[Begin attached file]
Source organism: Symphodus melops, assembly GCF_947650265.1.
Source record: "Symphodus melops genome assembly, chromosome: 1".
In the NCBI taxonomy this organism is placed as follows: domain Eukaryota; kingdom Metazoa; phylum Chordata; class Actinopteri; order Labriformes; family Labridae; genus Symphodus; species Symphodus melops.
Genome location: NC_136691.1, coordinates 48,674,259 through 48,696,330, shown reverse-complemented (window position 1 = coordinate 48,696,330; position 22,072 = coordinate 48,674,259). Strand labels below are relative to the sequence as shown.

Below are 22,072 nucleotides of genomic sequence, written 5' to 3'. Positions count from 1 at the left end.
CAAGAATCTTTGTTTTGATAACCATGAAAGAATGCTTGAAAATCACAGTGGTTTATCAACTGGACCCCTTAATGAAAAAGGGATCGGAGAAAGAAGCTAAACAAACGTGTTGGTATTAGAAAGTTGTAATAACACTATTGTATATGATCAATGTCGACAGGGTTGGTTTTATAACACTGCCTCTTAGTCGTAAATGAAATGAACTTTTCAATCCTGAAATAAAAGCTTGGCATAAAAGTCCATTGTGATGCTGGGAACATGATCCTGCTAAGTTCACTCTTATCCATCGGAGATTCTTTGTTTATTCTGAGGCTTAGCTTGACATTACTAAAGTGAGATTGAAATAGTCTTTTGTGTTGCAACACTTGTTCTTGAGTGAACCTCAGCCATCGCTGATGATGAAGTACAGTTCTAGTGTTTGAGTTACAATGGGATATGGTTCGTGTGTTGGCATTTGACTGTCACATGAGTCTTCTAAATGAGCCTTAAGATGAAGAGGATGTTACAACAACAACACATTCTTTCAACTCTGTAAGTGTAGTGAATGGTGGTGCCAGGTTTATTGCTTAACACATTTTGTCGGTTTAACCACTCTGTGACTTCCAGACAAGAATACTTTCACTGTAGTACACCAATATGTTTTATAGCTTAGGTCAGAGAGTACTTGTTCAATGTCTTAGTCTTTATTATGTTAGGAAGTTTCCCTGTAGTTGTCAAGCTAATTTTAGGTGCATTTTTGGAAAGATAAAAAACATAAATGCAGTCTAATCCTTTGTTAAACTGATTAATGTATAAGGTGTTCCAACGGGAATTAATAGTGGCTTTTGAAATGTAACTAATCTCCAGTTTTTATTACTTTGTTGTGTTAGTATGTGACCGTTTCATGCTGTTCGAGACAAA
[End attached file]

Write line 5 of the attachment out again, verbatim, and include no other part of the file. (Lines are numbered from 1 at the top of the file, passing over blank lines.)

Below are 22,072 nucleotides of genomic sequence, written 5' to 3'. Positions count from 1 at the left end.